1. 12 Years a Slave, directed by Steve McQueen.
From the opening shot this film seeks perfection and in the end it achieves it. Powerful would be a huge understatement. The true story of Solomon Northup is a cinematic masterpiece. His epic story packs an emotional wallop thanks to an insightful script and the superb performance of Chiwetel Ejiofor. Add to this a mesmeric Michael Fassbender and a string of A Grade performers and you have a film of the very highest quality. Some scenes will be hard to watch and will leave you reeling, but this film is unflinching in its depiction of slavery. Throw in a subtle yet strong score and excellent cinematographt and you have something truly special. Steve McQueen can do no wrong as a director and in amongst all the suffering he manages poetry and beauty as well.

2. Her, directed by Spike Jonze.
Her is a modern miracle. Spike Jonze has written and directed a film of unique quality and sublime emotion. Joaquin Phoenix is superb as Theodore in a futuristic Los Angeles where he is struggling with a marriage breakup and trying to find a new relationship.He starts one with an Operating System and it is as real a relationship as any real life one. This intelligent film is a meditation on technology and its boundaries and the foibles of relationships. Everything is beautifully realised. From the production design to the score. Truly a sparkling original.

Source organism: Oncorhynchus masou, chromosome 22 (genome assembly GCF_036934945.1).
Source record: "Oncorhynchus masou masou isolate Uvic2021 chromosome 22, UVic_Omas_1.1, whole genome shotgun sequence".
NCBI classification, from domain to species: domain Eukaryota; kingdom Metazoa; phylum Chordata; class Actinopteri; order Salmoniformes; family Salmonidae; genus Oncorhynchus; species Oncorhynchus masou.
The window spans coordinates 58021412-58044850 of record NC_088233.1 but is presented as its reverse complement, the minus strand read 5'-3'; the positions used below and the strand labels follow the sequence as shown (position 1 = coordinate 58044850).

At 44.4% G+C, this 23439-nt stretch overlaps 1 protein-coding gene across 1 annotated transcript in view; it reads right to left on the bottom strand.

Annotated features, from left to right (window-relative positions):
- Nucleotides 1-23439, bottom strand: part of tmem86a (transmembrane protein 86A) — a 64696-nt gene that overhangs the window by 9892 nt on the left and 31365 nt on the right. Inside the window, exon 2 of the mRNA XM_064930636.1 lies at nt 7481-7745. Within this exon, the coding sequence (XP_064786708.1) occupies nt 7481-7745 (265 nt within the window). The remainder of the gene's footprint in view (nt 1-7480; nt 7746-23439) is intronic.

3. Boyhood, directed by Richard Linklater.
Boyhood is a remarkable film and a cinematic achievement like no other. It's impressive purely on a logistical level, but it is just as impressive in witnessing the growth of a boy to a young man. Richard Linklater crafted this film over 12 years, telling us of the story of Mason, growing up in Texas and seeing his family travails and teenage dramatics. It's a beautifully told story full of searing honesty and stark truth. It almost feels like a documentary in its feel and natural touch. Performances are all great and the score is nuanced and perfectly suited. It never felt long either as I settled into this family story full of heart and truth.

4. Winter Sleep, directed by Nuri Bilge Ceylan.
Winter Sleep is an engrossing, complex masterpiece. It's masterful film making from the great Turkish director Nuri Bilge Ceylan. Set in rural Anatolia in an approaching winter it is a patiently sublime film full of long scenes of dialogue. It is concerned with a rich man who is disconnected from his world and soon we find out also his wife. It is also concerned with our place in life and how we view our time here. It is fiercely intelligent, subtly directed and magnificently shot. It will demand your concentration but the payoff is immense.